The room smelled of heena, applied on bride’s hands; while the house smelled of sumptuous Wazwan. Amidst the grand celebration of the wedding and Kashmiri songs at the backdrop, little did Rubeena Jan – the bride, knew about the forthcoming darkness in her life.

On 11 September, a week ago, Jan’s home in North Kashmir’s Sopore was decorated with garlands and guests. But on that night of her mehendi, she got the news that her 32-year-old brother, Liyaqat Ahmed Lone, a Lashkar-e-Toiba militant (LeT) was trapped in an encounter and was later killed by the government forces in Handwara area. As soon as she confirmed the news, her face, which earlier was radiating the glow of the bride-to-be, turned into something pale and grim.

“Our home was preoccupied by the commotion of the relatives and guests,” said Jan, while as the unbearable silence persisted in the background. “I was putting all the jewellery and made myself ready for my mehendi night. The news of Liyaqat came as a shock to me. I started crying and praying for his return. I didn’t know only his body would return to me. His soul and body couldn’t make it together to my wedding.”

Jan’s nuptial was preceded by her elder brother, Javaid Ahmad Lone’s marriage. His marriage took place on 9 September and Jan’s sister-in-law graced her home on the same day when Jan lost her younger brother, Liyaqat.

Earlier brimming with the excitement of the two weddings, the house had now transmuted into a mourning ground. Liyaqat’s bullet pierced body was laid there amidst the withered garlands and the wailing.

Rubeena’s hands with Mehendi.

Liyaqat had gone missing in February this year but his photograph with AK-47 appeared on social media in July, announcing his joining of the militant ranks. He had never visited home, and the family also didn’t come to know about his whereabouts in this time. Being away, he had no idea about his sister’s and brother’s courtship.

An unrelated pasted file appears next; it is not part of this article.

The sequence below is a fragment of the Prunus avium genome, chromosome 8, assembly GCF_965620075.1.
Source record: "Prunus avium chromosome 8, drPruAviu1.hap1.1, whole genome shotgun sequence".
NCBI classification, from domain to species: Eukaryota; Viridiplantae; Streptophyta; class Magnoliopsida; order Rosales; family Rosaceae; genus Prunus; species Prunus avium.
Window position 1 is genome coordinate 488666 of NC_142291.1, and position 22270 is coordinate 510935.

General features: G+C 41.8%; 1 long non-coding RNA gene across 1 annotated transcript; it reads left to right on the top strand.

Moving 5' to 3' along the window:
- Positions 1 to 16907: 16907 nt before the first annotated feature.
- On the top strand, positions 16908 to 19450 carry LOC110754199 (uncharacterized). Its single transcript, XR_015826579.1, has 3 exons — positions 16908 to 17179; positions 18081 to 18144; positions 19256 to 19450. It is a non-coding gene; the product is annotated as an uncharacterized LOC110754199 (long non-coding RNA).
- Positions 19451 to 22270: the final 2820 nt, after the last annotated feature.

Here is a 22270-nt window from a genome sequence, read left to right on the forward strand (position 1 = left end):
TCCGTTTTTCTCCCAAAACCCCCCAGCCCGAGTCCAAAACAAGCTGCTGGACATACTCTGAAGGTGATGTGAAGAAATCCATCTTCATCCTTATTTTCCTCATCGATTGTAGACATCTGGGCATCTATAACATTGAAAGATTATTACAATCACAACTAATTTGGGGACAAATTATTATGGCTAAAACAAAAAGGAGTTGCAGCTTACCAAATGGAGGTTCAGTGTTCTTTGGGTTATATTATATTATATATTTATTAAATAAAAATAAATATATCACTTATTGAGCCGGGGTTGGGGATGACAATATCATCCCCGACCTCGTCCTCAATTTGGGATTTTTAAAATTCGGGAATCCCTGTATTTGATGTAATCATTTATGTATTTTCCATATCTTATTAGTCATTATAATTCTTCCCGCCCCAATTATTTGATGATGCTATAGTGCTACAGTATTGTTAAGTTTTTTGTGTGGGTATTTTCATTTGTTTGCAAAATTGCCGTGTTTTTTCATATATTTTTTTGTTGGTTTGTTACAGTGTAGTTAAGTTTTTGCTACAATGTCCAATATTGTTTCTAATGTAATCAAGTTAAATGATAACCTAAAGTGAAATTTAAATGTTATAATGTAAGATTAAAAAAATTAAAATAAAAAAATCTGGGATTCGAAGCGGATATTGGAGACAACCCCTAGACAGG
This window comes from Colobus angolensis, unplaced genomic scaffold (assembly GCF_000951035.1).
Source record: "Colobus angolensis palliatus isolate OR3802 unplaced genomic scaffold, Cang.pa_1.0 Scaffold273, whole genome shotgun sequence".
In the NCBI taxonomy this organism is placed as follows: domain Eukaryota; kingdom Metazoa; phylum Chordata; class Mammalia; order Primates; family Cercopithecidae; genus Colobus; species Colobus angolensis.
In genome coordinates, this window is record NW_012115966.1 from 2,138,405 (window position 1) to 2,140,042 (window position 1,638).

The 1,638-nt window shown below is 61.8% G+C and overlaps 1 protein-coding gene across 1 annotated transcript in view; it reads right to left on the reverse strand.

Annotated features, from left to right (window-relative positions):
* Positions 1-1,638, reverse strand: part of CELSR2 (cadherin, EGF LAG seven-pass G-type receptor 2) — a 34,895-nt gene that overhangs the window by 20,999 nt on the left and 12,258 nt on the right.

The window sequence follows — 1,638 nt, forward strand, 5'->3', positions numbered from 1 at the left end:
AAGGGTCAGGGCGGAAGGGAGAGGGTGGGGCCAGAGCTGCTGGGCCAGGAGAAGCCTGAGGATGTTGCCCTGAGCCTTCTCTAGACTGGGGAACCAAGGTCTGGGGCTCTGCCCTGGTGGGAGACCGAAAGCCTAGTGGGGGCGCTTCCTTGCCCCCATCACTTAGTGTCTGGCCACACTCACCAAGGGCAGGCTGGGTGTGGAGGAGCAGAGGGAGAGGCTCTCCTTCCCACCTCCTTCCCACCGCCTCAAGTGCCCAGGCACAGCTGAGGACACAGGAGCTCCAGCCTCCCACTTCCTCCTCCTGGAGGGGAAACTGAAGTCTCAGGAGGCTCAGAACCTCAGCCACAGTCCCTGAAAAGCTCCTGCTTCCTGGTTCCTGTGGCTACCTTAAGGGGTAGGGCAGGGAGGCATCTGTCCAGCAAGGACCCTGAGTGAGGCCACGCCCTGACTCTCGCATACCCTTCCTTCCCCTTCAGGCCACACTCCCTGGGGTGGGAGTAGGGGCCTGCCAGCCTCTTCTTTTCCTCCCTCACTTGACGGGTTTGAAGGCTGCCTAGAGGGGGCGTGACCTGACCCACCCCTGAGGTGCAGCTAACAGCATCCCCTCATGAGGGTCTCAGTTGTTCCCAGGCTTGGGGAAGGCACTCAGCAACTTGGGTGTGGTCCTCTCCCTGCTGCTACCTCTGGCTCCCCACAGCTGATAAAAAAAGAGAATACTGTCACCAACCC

“He didn’t even know when the event was going to take place,” added Jan. “Nevertheless, he came to my wedding but not the way we wanted him to come.” Liyaqat’s body was handed over to the family, late in the afternoon on 11 September and the groom-to-be was also present at the funeral procession.

“I attended the procession because I cannot leave Rubeena mourning alone. We are together in this,” said Jan’s groom.

However, due to the unfortunate turn of events, Jan’s marriage was cancelled and the relatives went back home leaving behind the traces of tears and unfinished wedding.

“I beg these TV reporters not to show only one side of the story,” said Jan, furiously.  “There are other sides attached to it that are needed to be heard and addressed. That is the cry of the mother and the wailing sister. After losing everything on my supposedly big day, I got to hear ill about my brother on the TV. This is the last thing I want to hear and see.”

Jan is mourning silently in the corner of her room, where the tinge of the smell of her mehendi could still be felt.

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